11th Circuit Holds Insurer Must Defend Lawsuit Where Award of Attorneys’ Fees Was the Only Potentially Covered Relief

The United States Court of Appeals for the Eleventh Circuit, applying Georgia law, has held that an insurer has a duty to defend a lawsuit where an award of attorneys’ fees might constitute covered “Loss,” even though the lawsuit did not otherwise seek covered amounts.  AEGIS Elec. & Gas Int’l Serv. Ltd. v. ECI Mgmt. LLC, No. 19-11114, 2020 WL 4359610 (11th Cir. July 30, 2020).

A property management company was named in putative class action by a former tenant, who alleged the company systematically violated Georgia’s security deposit statute by wrongfully withholding security deposits from departing tenants. Under the applicable statute, a landlord who violates the statute shall be liable for “three times the sum improperly withheld plus reasonable attorneys’ fees,” unless the landlord establishes the withholding was not intentional, in which cases damages are limited to “the sum erroneously withheld.”

The property management company reported the underlying lawsuit under its real estate professional services policy. The insurer denied coverage on the basis that the lawsuit did not seek covered “Loss,” which expressly did not include “disgorgement, return, withdrawal, restitution or reduction of any sums which are or were in the possession or control of any Insured” and “treble damages or any other damages resulting from the multiplication of compensatory damages.”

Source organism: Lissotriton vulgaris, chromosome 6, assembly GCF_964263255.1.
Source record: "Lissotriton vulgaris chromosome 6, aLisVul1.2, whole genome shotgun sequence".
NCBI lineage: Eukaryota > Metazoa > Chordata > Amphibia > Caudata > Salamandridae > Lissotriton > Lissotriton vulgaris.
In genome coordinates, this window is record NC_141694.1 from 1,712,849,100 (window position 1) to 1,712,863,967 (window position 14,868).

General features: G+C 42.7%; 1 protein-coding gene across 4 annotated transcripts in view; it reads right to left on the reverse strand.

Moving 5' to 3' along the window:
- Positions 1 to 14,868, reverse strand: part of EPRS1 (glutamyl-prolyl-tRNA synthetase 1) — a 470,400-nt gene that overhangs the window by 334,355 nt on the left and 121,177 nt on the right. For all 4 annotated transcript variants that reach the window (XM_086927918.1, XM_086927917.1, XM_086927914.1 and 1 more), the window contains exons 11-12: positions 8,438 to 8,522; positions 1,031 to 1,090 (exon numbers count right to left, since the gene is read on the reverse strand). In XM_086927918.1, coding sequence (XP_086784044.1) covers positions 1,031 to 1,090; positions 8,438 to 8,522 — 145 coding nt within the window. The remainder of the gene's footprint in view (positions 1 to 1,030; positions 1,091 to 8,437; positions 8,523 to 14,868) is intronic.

In the ensuing coverage action, the district court granted summary judgment for the insurer, concluding that none of the relief sought constituted covered “Loss.” On appeal, the Eleventh Circuit reversed, holding that, although an award of treble damages or an award of the allegedly wrongfully withheld security deposit would not constitute covered “Loss,” an award of attorneys’ fees would constitute covered “Loss.” In so holding, the court rejected the insurer’s argument that the award of attorneys’ fees constitutes additional “damages resulting from the multiplication of compensatory damages” because attorneys’ fees could only be awarded if treble damages were awarded. The court instead concluded that an award of attorneys’ fees did not fall within the carve-out to the definition of “Loss” because the award would not directly flow from treble damages and because attorneys’ fees do not constitute “damages.” Accordingly, the court concluded that the insurer had a duty to defend the entire lawsuit because some relief sought was potentially covered.



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